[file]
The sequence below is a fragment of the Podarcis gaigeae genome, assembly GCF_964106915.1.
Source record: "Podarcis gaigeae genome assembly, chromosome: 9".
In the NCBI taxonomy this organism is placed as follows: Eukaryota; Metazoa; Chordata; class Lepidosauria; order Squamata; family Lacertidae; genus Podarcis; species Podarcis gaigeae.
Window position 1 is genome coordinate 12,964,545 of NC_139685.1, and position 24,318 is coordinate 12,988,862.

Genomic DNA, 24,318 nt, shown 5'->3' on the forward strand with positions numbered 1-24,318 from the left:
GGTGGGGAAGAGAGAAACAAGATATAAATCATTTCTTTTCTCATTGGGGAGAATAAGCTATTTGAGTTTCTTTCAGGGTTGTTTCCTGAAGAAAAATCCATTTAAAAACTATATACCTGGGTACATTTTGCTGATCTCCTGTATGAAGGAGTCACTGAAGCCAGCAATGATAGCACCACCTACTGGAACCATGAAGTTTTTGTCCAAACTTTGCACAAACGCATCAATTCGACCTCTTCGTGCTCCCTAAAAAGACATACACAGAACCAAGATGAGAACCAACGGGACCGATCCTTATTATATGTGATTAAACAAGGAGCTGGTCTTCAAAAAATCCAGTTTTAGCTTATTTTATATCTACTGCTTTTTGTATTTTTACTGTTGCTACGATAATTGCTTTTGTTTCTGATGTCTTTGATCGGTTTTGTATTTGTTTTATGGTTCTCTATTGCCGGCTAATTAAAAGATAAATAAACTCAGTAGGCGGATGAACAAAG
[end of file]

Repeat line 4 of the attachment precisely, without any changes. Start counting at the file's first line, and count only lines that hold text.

Window position 1 is genome coordinate 12,964,545 of NC_139685.1, and position 24,318 is coordinate 12,988,862.